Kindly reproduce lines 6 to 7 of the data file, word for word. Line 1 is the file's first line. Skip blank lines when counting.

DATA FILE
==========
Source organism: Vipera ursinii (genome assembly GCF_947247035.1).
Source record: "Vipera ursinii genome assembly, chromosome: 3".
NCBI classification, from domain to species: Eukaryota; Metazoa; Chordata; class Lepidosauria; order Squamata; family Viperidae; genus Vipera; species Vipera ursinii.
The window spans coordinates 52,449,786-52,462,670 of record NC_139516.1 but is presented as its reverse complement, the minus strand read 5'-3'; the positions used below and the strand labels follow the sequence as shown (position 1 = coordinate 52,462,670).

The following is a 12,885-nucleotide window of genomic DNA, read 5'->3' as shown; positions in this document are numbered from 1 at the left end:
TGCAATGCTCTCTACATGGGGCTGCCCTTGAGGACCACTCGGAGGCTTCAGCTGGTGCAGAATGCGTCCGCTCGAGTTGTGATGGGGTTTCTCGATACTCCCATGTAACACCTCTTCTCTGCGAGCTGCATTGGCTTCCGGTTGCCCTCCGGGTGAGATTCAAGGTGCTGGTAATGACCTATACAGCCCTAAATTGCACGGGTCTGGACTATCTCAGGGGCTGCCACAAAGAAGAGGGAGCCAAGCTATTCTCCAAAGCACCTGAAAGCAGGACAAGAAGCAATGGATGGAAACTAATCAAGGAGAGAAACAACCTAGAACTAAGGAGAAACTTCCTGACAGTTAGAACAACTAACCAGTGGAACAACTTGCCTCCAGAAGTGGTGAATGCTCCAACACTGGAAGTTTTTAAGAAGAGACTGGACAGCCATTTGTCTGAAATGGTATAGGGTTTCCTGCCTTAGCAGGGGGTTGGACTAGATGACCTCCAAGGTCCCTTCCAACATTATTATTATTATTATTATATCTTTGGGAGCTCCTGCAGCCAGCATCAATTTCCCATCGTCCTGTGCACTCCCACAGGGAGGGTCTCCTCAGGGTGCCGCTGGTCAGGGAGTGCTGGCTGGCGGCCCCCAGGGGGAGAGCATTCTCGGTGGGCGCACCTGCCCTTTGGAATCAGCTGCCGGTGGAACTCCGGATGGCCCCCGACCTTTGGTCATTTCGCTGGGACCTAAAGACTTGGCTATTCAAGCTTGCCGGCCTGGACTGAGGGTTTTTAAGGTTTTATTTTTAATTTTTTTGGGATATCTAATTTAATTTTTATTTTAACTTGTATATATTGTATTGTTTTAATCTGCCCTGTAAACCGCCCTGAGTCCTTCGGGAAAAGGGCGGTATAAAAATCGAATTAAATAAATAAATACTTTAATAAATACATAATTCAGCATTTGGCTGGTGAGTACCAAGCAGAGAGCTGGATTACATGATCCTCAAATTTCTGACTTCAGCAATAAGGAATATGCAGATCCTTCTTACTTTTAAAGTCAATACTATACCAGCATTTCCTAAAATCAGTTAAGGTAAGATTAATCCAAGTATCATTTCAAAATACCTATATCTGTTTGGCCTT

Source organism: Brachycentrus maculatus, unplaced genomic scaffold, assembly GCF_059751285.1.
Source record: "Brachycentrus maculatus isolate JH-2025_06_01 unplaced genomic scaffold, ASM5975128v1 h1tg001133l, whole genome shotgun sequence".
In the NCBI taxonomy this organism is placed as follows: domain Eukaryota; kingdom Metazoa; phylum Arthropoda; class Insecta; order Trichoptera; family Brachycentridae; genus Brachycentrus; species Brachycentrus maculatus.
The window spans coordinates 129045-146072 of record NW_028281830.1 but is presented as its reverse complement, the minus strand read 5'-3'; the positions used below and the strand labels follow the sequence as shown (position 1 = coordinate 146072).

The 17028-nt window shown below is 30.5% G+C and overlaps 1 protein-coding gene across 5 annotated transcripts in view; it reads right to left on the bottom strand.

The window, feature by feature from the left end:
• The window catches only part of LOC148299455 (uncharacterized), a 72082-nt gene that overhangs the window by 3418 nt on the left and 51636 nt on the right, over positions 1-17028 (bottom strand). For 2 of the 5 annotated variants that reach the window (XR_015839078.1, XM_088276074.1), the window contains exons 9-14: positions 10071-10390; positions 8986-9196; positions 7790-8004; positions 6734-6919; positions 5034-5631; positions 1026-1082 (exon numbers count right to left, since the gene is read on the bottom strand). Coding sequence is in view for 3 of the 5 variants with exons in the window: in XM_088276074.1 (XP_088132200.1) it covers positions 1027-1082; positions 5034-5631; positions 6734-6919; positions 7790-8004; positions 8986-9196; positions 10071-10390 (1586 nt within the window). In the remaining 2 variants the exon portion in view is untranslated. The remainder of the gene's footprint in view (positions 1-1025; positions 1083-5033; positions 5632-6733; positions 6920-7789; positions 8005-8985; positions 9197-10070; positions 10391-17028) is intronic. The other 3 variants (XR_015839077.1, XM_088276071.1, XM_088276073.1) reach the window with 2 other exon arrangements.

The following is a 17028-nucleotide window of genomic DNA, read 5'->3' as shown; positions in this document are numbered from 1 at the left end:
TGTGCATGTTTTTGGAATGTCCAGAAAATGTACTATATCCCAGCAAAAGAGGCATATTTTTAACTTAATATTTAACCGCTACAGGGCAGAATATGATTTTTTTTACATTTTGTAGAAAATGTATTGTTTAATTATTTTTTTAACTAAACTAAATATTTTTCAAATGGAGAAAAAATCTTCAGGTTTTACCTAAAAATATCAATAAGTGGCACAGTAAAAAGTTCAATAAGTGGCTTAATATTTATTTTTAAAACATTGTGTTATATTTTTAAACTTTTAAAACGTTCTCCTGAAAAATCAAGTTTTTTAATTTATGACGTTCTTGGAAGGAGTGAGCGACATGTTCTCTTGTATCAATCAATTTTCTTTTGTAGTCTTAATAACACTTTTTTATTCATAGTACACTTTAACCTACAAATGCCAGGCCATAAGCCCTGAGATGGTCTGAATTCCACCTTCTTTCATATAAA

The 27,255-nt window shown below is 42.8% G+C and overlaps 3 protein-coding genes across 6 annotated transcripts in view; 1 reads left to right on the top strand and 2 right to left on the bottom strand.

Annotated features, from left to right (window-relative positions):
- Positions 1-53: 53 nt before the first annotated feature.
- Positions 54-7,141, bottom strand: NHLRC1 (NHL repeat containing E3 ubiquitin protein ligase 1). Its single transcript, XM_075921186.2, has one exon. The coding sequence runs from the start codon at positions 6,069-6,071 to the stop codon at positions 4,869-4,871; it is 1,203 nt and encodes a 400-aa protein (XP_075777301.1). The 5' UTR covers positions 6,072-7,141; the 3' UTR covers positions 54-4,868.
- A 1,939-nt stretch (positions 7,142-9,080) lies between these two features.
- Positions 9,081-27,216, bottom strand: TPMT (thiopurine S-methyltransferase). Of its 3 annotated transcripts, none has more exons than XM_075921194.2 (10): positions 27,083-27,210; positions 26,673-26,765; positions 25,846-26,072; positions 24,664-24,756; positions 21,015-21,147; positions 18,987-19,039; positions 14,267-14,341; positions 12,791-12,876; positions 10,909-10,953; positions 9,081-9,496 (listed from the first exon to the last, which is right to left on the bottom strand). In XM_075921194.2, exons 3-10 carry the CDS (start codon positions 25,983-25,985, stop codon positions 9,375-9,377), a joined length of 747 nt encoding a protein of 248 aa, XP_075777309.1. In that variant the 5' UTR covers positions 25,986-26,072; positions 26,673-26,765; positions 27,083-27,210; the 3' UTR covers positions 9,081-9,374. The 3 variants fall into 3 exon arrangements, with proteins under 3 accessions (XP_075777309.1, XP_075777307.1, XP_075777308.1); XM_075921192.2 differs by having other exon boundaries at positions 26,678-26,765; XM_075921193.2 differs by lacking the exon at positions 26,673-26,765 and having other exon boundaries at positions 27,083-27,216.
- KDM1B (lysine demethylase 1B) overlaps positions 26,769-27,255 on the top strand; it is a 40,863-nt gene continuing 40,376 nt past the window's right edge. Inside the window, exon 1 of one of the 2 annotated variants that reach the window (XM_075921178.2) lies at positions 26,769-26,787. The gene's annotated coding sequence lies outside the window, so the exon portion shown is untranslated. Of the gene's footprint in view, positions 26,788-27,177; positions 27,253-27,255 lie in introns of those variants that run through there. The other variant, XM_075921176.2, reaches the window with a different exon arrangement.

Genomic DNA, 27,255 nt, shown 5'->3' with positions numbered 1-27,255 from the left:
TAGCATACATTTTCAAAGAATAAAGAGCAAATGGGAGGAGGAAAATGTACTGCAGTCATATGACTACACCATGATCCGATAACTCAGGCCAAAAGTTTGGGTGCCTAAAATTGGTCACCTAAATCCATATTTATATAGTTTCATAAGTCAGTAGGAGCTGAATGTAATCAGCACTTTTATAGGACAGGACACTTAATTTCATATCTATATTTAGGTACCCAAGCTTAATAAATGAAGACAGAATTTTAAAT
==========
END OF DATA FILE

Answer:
TGCAATGCTCTCTACATGGGGCTGCCCTTGAGGACCACTCGGAGGCTTCAGCTGGTGCAGAATGCGTCCGCTCGAGTTGTGATGGGGTTTCTCGATACTCCCATGTAACACCTCTTCTCTGCGAGCTGCATTGGCTTCCGGTTGCCCTCCGGGTGAGATTCAAGGTGCTGGTAATGACCTATACAGCCCTAAATTGCACGGGTCTGGACTATCTCAGGGGCTGCCACAAAGAAGAGGGAGCCAAGCTATTCTCCAAAGCACCTGAAAGCAGGACAAGAAGCAATGGATGGAAACTAATCAAGGAGAGAAACAACCTAGAACTAAGGAGAAACTTCCTGACAGTTAGAACAACTAACCAGTGGAACAACTTGCCTCCAGAAGTGGTGAATGCTCCAACACTGGAAGTTTTTAAGAAGAGACTGGACAGCCATTTGTCTGAAATGGTATAGGGTTTCCTGCCTTAGCAGGGGGTTGGACTAGATGACCTCCAAGGTCCCTTCCAACATTATTATTATTATTATTATATCTTTGGGAGCTCCTGCAGCCAGCATCAATTTCCCATCGTCCTGTGCACTCCCACAGGGAGGGTCTCCTCAGGGTGCCGCTGGTCAGGGAGTGCTGGCTGGCGGCCCCCAGGGGGAGAGCATTCTCGGTGGGCGCACCTGCCCTTTGGAATCAGCTGCCGGTGGAACTCCGGATGGCCCCCGACCTTTGGTCATTTCGCTGGGACCTAAAGACTTGGCTATTCAAGCTTGCCGGCCTGGACTGAGGGTTTTTAAGGTTTTATTTTTAATTTTTTTGGGATATCTAATTTAATTTTTATTTTAACTTGTATATATTGTATTGTTTTAATCTGCCCTGTAAACCGCCCTGAGTCCTTCGGGAAAAGGGCGGTATAAAAATCGAATTAAATAAATAAATACTTTAATAAATACATAATTCAGCATTTGGCTGGTGAGTACCAAGCAGAGAGCTGGATTACATGATCCTCAAATTTCTGACTTCAGCAATAAGGAATATGCAGATCCTTCTTACTTTTAAAGTCAATACTATACCAGCATTTCCTAAAATCAGTTAAGGTAAGATTAATCCAAGTATCATTTCAAAATACCTATATCTGTTTGGCCTT

Source organism: Brachycentrus maculatus, unplaced genomic scaffold, assembly GCF_059751285.1.